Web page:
We would need to write a book to explain how a good superyacht lawyer would address each of the above points in detail. Accordingly, we have focussed below on a handful of the most important points to negotiate in a construction contract on behalf of the owner to protect their money, and manage credit risk.

  1. Stage payments – The shipyard will invariably try and “front-load” the contract so as to oblige the owner to pay the majority of the contract price early in the build process, at a time when there is no intrinsic value in the part built yacht. There is usually scope for negotiation here, the aim of which is to spread the size of the stage payments and “back load” the agreement.
  1. Title – It is essential to ensure that title in the yacht passes to the owner well before the delivery date. In the nightmare scenario of the shipyard going bust, this will go some way to protecting the owner’s interests and preventing the yacht from being used to satisfy the claims of any higher ranking creditors.
  1. Insolvency – Linked to both of the above points are the further ways in which an owner can be protected in an insolvency event. There are five key elements to this:
  • Procure a refund guarantee from the parent company of the yard covering the first two stage payments in the event that the owner became entitled to terminate the contract (due to the insolvency of the yard or otherwise). This secured the repayment of upfront stage payments at a time when there is little of else of tangible value to show for the payments.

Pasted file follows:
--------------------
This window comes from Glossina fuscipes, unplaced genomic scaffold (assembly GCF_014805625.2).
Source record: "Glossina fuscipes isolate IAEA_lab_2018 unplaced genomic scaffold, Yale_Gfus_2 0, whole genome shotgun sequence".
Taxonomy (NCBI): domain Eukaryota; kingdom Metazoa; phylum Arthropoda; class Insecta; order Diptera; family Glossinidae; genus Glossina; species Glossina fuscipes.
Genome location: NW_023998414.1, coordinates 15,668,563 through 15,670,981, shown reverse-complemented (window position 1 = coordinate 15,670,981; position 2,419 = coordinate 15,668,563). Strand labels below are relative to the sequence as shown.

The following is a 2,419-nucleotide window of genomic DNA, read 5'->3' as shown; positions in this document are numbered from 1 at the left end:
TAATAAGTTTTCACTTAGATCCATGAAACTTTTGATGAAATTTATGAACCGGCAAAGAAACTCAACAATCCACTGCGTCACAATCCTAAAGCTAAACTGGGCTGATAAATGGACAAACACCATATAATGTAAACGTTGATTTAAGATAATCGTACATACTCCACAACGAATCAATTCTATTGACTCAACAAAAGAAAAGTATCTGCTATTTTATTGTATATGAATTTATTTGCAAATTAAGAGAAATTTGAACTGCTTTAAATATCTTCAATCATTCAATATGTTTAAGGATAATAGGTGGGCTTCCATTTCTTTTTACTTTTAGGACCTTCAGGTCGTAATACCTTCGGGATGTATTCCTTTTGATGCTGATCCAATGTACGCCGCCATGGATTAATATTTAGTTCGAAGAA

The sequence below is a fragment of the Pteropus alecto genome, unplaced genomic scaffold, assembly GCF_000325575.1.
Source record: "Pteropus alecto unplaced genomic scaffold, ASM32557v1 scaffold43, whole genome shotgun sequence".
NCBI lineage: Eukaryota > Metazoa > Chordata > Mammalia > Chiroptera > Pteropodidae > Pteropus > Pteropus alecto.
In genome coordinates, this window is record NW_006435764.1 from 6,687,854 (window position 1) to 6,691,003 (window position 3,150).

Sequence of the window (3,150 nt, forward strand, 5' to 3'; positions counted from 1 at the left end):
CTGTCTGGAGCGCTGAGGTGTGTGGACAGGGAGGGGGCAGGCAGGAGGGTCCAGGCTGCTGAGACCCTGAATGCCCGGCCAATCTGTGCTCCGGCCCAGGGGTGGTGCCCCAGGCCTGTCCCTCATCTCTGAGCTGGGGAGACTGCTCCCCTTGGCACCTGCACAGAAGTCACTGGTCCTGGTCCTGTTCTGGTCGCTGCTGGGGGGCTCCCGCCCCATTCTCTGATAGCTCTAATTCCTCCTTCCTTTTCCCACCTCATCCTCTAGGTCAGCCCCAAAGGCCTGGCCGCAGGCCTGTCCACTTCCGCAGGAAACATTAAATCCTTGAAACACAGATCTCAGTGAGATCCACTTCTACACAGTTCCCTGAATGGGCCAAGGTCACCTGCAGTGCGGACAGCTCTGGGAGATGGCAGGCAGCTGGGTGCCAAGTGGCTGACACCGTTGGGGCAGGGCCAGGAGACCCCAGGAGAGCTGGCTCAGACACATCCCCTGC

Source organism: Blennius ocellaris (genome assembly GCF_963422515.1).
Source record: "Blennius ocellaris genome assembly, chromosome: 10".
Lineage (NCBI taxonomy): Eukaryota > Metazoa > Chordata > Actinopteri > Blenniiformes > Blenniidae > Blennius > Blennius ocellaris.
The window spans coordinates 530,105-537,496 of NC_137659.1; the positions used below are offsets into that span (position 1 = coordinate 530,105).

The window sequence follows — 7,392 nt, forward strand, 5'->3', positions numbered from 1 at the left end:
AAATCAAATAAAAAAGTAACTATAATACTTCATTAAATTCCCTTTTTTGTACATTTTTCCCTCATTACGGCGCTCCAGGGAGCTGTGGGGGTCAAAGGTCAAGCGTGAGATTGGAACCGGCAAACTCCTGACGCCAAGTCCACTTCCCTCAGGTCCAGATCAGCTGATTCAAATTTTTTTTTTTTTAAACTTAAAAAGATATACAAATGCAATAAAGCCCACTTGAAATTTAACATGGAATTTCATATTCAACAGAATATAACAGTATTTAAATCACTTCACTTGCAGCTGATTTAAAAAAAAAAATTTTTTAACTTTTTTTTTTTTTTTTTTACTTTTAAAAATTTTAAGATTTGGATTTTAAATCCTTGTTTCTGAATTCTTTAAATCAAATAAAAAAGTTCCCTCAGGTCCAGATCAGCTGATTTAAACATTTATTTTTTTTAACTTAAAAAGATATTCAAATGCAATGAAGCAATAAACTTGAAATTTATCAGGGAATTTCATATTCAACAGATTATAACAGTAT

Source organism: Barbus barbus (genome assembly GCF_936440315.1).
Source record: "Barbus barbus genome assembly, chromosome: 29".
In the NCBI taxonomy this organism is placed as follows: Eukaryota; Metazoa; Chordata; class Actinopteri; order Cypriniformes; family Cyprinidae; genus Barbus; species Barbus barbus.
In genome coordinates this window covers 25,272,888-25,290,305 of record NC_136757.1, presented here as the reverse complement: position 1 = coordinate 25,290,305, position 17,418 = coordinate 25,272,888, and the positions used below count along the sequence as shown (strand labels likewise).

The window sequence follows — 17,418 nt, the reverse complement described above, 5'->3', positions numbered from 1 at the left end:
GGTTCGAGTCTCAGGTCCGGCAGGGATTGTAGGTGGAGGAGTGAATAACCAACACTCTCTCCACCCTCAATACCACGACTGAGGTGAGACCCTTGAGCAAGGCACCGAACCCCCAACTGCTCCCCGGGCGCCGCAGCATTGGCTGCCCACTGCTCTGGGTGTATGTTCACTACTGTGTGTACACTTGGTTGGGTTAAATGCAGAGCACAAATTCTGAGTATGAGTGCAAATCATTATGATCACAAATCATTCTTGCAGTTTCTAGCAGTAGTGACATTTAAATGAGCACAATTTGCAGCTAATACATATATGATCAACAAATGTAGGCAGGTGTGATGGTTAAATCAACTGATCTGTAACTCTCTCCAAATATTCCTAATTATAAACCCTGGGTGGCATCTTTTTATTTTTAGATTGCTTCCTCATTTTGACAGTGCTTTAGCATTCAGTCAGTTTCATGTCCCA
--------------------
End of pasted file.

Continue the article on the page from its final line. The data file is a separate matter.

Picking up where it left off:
• On receipt of a particular stage payment (usually the third) the parent company should also provide a performance guarantee, obliging it to “step into the shoes” of the yard and procure the delivery of the yacht.
  • As touched upon above, procure title in the part complete yacht. This way, at its option, the owner can elect to take the project to another yard to complete construction.
  • Ensure the owner has the right to take possession of and/or use the shipyard’s facilities too complete the yacht. Whether or not such a clause is enforceable will depend upon the place where the yacht is being contracted. It is intended to work together with the passing of title clause.
  • Registering the yacht as a vessel under construction with a top quality ship registry such as the Cayman Islands. This makes the owner’s interest in the yacht a matter of public record which is helpful, but not determinative, in proving title.
  1. Fourth, just how much is the yard proposing to charge by way of uplift to manage “owner’s side” elements of the contract, such as items of owners supply? Can you negotiate a better deal?  Don’t pay 15% where 5% might be enough.